How To Tie The Palomar Knot The Right Way

Every fisherman in the world has their favorite knot that they like to tie. There are lots of great ones out there but none are probably as common as the Palomar. The Palomar knot is the knot of choice for millions of anglers worldwide because it is easy to tie and has great knot strength when properly tied. Aside from that, you can tie a hook directly onto your main line with it. The key to unlocking the versatile strength of this fishing knot is to tie it properly. This is a tutorial of how to tie the Palomar knot the right way.

While there aren’t a whole lot of steps involved, this particular knot has a tendency of being tied improperly by crossing the lines. You can use this to attach a hook or lure directly to your main line. Although it will work sometimes, it is not a recommended knot for fluorocarbon fishing lines. It works better with braids, monofilaments, and copolymers. If you want a very secure hook to line connection on any of those fishing lines, here you go. The steps to tying the Palomar knot are as follows.

  • Double up the fishing line
  • Pass the doubled fishing line through the hook
  • Tie a simple overhand knot
  • Pass the hook through the created loop
  • Slide the fishing line above the hook shank
  • Moisten the knot
  • Pull on the standing line and the tag end to tighten it
  • Trim the tag end

The Process Explained – In Details

The first thing you want to do is to double up the fishing line by folding it over itself. Take about six inches of line and just hold it next to the main line. Slide the doubled line through the eye of your hook or lure. Alternatively, you can pass the line through the hook once as normal and then feed it back through. In fact, we suggest you do it this way for the best results. Now you should have a double line going through the hook eye. This will work equally well for every line despite the fishing line differences.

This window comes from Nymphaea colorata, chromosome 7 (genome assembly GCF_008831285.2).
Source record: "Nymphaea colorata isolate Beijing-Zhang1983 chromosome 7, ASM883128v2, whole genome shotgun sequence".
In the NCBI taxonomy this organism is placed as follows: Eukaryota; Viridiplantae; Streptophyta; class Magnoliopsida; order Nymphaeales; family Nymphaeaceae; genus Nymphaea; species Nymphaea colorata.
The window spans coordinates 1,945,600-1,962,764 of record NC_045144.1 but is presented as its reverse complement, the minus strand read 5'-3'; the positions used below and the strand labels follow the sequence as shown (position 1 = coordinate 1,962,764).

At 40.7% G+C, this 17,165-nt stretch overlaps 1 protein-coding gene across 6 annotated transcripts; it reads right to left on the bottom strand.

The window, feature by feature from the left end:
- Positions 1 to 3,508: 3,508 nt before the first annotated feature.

Next, you will want to tie a basic overhand knot with the doubled line. Make sure that you are careful to not tighten it down yet. It is easy to make a mistake here and tighten the knot way too tight. If you do, you will kink your line and the knot will certainly fail. Instead, leave the knot loose before proceeding with the next step. After that is done, you want to take the hook and pass it through the loop that is on the end. This part of the knot is what locks it in place so it is essential that it is done right.

Tightening It Correctly

Grab the hook by the shank, pull the line above the hook eye. If you are using a fishing lure, make sure the line is above where the line tie sits. If it isn’t, you cannot tighten the line properly. Next, use a little spit or line lube to moisten the knot. This prevents friction and burning which can cause the line to kink. Pull on the main line first until it is almost tight. Then, pull on the tag end to tighten the knot the rest of the way. Grab both lines together and pull on them at the same time to seat that knot properly.

I always like to give it a few extra tugs to make sure I pulled hard enough. Once you’re done with all of that, all you have to do is get yourself a pair of nail clippers or line cutters and clip the tag end close to the knot. I like to leave a little bit of tag end on the knot just so it doesn’t slip. I don’t recommend cutting the tag end right at the knot.

Tying The Palomar Knot – Summarizing The Process

To summarize things, how to tie the Palomar knot is a skill you would love to have. The Palomar knot is versatile, strong, and very easy to tie. It can be used to attach a hook or lure to a line as well as connect a line to a tippet. The only problem is that it is not reliable as a fishing knot on fluorocarbon fishing line. For most other applications, it holds its own against big fish and it is something that you should learn. Practice tying it a few times and the mastery should come soon after. It is a great tool to have in your arsenal.

What is your favorite fishing knot? Let us know in the comments by dropping a reply below!

Leave a Comment